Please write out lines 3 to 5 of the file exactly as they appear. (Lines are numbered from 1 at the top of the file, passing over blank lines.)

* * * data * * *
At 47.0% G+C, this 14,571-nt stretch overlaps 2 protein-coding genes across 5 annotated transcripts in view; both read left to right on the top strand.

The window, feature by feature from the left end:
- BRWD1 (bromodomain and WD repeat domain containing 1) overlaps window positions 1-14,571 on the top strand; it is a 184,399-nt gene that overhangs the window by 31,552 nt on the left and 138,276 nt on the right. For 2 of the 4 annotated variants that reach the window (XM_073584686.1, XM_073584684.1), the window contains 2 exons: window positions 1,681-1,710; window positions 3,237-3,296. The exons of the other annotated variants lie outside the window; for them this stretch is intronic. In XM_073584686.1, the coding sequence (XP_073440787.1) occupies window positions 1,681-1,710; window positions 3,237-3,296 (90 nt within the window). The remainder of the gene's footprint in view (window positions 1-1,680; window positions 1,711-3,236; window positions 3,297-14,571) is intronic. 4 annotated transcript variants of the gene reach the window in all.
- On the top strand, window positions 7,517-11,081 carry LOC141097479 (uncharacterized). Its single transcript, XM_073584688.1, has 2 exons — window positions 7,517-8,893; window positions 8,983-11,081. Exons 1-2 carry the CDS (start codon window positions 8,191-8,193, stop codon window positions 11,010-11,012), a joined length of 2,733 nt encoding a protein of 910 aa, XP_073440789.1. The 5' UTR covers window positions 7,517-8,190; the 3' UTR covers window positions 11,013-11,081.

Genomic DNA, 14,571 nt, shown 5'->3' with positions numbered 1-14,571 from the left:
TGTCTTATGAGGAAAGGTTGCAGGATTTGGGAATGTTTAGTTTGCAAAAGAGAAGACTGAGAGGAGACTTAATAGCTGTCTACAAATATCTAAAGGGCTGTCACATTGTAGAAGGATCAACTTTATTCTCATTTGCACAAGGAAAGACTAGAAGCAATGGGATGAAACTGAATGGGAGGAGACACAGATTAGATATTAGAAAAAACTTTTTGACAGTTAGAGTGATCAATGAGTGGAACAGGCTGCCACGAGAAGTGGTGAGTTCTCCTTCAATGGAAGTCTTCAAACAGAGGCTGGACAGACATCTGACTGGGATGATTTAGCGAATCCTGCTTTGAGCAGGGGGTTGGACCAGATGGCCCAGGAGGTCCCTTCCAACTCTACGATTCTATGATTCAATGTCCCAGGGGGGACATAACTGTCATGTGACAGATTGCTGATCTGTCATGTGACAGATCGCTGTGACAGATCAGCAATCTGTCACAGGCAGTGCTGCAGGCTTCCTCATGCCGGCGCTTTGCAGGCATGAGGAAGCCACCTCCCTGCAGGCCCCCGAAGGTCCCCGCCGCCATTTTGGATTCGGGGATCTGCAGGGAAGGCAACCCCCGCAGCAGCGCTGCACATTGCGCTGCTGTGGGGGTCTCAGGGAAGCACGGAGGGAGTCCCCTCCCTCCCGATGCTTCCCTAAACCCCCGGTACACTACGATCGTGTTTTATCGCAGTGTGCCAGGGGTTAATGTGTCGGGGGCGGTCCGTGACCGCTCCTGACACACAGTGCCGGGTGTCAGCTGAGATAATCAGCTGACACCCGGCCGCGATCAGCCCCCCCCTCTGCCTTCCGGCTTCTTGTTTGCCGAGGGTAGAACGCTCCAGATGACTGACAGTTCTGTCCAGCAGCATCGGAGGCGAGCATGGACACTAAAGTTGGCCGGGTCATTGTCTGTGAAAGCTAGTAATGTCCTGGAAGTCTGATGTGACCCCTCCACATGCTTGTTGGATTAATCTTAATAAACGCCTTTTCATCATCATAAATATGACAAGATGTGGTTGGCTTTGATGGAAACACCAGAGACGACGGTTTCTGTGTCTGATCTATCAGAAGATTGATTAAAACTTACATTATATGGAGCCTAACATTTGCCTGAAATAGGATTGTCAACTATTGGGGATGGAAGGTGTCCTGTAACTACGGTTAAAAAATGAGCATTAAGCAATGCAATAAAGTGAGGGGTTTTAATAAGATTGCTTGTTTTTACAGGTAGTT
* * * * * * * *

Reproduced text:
- BRWD1 (bromodomain and WD repeat domain containing 1) overlaps window positions 1-14,571 on the top strand; it is a 184,399-nt gene that overhangs the window by 31,552 nt on the left and 138,276 nt on the right. For 2 of the 4 annotated variants that reach the window (XM_073584686.1, XM_073584684.1), the window contains 2 exons: window positions 1,681-1,710; window positions 3,237-3,296. The exons of the other annotated variants lie outside the window; for them this stretch is intronic. In XM_073584686.1, the coding sequence (XP_073440787.1) occupies window positions 1,681-1,710; window positions 3,237-3,296 (90 nt within the window). The remainder of the gene's footprint in view (window positions 1-1,680; window positions 1,711-3,236; window positions 3,297-14,571) is intronic. 4 annotated transcript variants of the gene reach the window in all.
- On the top strand, window positions 7,517-11,081 carry LOC141097479 (uncharacterized). Its single transcript, XM_073584688.1, has 2 exons — window positions 7,517-8,893; window positions 8,983-11,081. Exons 1-2 carry the CDS (start codon window positions 8,191-8,193, stop codon window positions 11,010-11,012), a joined length of 2,733 nt encoding a protein of 910 aa, XP_073440789.1. The 5' UTR covers window positions 7,517-8,190; the 3' UTR covers window positions 11,013-11,081.

Genomic DNA, 14,571 nt, shown 5'->3' with positions numbered 1-14,571 from the left: